The "Quiet" Wines of Arezzo
These lesser-known Tuscan wines are waiting to be discovered.
by Eunice Fried
In the tiny hill town of Monterchi, in the Tuscan province of Arezzo, there is a 550 year-old fresco of the Virgin Mary, pretty, young and quite pregnant.
At the time the fresco was painted, it was considered immoral to portray a pregnant woman no less a pregnant Mary. On the occasion when such art
works were discovered, they were most often destroyed. But Piero della Francesca, the famed fifteenth century artist of Arezzo, executed his fresco in a
small obscure country church where only the local people came to worship, and the Madonna del Parto, as she is known, survived away from the eyes of
the zealots and the politicians. And so, we have the pleasure of discovering her today.
Similarly, the province of Arezzo has been shielded from the popularity and exposure that has come to other provinces of Tuscany. Which is why there
is so much to discover in Arezzo today. And topping the list of discoveries are the wines of the province.
It is not that Arezzo is an unknown entity; its history goes back to settlements that were there before the Etruscans arrived in the eighth century B.C. And
art lovers have always come to the region's main town 45 miles southeast of Florence, also named Arezzo, where della Francesca's famous work, the ten
frescoes called the Legend of the True Cross, can be seen in the Church of San Francesco.
But wine lovers who appreciate the wines of Tuscany are only beginning to encounter those of the Arezzo province. Just a few miles to the west of
Arezzo lie such famous wine towns as Montalcino and Montepulciano and the Chianti Classico zone that lies between Florence and Siena. Yet, here in
Arezzo, throughout the southern half of the province, are Tuscan wines many of which are quiet cousins of their better known relatives, often made of the
same grapes, notably Sangiovese, often bearing a striking resemblance and at the same time, displaying a marked individuality, standing in the wings
waiting to be discovered.
Proof that the potential of Arezzo has been recognized is that two of Tuscany's most distinguished wine companies have made sizable investments in the
province. In 1994 Antinori purchased 400 acres in Arezzo, 60 percent of which are now producing grapes. Avignonesi has 220 acres in Arezzo near the
wine zone of Cortona and another 85 acres in Cortona.
Clearly, the old province of Arezzo is primed for a new debut.
First, though, to understand Arezzo's wines, a few sentences about Italy's wine laws. Known as Denominazione di Origine Controllata, or DOC, they
specify the geographical limits of a given zone, the grape varieties that can be planted, maximum yields per acre and other factors that affect quality. A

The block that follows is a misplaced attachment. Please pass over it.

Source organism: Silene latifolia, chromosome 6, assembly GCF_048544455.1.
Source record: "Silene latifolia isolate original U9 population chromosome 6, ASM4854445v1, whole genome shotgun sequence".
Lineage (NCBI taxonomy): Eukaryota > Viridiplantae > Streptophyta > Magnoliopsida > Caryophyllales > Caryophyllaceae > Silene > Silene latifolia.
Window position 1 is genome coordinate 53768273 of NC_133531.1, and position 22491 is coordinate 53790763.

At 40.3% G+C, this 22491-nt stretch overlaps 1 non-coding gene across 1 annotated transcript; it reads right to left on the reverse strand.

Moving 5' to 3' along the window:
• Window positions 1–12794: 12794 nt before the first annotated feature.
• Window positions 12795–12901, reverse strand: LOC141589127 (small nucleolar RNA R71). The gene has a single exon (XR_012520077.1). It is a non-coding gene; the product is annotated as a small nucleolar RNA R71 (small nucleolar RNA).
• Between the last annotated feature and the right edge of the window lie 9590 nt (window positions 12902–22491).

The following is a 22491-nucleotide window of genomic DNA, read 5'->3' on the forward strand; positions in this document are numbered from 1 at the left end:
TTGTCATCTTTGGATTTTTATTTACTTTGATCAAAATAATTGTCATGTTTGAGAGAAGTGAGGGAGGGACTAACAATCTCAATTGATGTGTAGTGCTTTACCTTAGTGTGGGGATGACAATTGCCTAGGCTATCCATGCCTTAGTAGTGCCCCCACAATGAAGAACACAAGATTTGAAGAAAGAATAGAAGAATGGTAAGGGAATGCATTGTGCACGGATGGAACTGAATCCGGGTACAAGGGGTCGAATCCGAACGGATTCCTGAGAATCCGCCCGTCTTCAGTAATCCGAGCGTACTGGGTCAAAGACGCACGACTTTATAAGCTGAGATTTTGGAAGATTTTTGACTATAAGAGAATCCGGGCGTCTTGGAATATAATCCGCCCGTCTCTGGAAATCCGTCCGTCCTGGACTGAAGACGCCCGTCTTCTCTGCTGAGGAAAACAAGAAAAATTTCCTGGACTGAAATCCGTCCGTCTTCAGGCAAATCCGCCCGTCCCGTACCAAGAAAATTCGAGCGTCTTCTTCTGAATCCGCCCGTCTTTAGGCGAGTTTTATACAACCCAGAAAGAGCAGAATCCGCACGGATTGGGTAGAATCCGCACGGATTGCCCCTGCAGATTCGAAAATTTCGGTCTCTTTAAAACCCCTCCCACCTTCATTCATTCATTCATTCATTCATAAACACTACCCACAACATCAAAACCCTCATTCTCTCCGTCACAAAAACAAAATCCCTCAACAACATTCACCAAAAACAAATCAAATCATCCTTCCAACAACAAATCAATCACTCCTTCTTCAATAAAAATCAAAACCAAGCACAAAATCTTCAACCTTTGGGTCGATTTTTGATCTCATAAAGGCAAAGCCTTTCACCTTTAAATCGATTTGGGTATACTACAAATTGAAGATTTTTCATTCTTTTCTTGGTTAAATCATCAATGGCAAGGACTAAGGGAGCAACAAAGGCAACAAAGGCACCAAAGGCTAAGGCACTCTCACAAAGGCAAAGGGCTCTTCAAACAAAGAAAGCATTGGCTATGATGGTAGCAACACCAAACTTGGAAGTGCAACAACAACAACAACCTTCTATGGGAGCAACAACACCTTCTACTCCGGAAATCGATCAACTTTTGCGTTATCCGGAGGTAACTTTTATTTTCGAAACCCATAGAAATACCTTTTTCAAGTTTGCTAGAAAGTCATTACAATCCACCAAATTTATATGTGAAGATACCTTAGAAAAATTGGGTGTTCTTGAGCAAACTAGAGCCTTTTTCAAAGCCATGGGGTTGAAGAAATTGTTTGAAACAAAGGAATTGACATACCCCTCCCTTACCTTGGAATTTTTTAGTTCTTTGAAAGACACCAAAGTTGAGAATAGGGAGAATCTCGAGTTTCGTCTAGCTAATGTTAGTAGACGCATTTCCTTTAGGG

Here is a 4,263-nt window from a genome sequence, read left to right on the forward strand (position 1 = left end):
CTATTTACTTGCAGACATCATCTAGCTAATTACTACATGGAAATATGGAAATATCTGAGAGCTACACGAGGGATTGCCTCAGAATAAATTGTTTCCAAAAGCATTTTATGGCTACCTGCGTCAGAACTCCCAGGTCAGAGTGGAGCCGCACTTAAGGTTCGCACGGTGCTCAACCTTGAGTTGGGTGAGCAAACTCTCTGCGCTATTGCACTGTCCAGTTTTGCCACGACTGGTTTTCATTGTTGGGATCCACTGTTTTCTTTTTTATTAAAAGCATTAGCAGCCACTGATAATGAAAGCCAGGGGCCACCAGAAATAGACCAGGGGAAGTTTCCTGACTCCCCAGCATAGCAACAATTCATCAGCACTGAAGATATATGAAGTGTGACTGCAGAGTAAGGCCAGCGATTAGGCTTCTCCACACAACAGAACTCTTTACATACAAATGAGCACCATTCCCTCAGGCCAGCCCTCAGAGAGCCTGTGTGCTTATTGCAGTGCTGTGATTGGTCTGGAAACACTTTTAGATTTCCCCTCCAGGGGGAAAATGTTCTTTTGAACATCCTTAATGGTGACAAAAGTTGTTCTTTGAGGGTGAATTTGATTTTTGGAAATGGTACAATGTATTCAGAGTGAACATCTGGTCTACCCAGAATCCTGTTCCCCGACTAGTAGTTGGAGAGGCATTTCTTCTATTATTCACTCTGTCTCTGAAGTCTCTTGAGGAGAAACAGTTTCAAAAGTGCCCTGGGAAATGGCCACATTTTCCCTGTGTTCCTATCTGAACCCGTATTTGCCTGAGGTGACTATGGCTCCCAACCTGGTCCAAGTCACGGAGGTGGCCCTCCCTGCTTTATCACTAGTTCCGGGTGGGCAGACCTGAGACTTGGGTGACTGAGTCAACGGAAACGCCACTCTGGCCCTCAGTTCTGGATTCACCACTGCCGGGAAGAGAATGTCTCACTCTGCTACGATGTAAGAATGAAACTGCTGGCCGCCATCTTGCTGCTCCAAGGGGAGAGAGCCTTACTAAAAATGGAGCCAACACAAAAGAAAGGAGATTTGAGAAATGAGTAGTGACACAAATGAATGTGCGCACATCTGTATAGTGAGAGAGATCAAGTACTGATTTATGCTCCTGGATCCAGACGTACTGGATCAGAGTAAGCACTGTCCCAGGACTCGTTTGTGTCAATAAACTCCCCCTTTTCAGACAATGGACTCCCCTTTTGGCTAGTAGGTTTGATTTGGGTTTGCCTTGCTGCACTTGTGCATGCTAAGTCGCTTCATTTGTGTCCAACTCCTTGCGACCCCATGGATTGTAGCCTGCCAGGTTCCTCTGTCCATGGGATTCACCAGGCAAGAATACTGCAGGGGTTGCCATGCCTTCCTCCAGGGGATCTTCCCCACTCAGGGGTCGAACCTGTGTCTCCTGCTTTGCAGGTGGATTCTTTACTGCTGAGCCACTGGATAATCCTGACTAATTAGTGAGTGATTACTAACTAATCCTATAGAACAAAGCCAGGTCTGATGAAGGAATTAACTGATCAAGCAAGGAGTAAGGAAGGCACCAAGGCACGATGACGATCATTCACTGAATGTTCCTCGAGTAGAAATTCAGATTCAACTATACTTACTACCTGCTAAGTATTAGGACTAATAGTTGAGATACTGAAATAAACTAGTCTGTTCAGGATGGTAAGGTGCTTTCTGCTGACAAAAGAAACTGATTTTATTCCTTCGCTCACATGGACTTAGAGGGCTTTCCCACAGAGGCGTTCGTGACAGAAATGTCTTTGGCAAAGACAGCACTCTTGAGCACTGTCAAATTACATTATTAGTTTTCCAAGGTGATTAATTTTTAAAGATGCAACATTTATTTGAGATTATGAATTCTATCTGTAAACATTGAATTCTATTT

zone must pass stringent tests before being granted a DOC. There is also a DOCG, the last letter standing for garantita, or guaranteed, which holds to
yet higher and more restricted standards.
There is still another category, however, that carries neither a DOC or DOCG and yet includes some of the province's most interesting wines. These are
wines labeled as Indicazioni Geografica Tipica, or IGT di Arezzo, that is, wines typical of the geographic area. Many are superior wines that can qualify
for one or another DOC. Other equally superior ones are made by independent, often iconoclastic producers who use the prescribed grapes of the
region but prefer to remain free of the restrictions of a given DOC.
What wines shine the brightest in each of these categories? Arezzo‚s newest DOC is Cortona, the zone in the southeasternmost part of Tuscany.
Declared a DOC in 1997, it is about to make its first appearance with the 1999 harvest, and like all DOC, has strict rules. To carry Cortona DOC on its
label, a red wine must be made of one or more of the six permitted grape varieties: Sangiovese, Merlot, Cabernet Sauvignon, Syrah, Gamay and Pinot
Noir. To have the grape name on the label, the wine must be made from at least 85 percent of that grape with the rest coming from the other five varieties.
The Cortona DOC also includes white grapes — Chardonnay, Sauvignon Blanc, Grechetto and Italian Riesling. And all of the grapes must be grown in
the limited zone spread out below the hill town of Cortona itself, planted at altitudes between 800 feet and 1600 feet.
Meanwhile, IGT di Arezzo wines continue to be the most exciting, most innovative category. A fine example of a high quality Arezzo IGT wine is
Gratena Rapozzo da Maiano 1997, a product of a great vintage. Still a young wine, it is a robust 90 percent Sangiovese and 10 percent Canaiolo, with a
lovely berry quality in the aroma, exquisite balance and long aftertaste. It shows promise of aging well.
Villa Cilnia Vocato 1996 is another outstanding Arezzo IGT. A blend of 90 percent Sangiovese and 10 percent Cabernet Sauvignon, it is a warm, inviting
wine that is all silk and satin.
Also consider San Fabiano Armaiolo 1997 from Colli Aretini which combines 50 percent each of Sangiovese and Cabernet Sauvignon, a harmonious
wine with intense color, delicately scented aroma and medium body.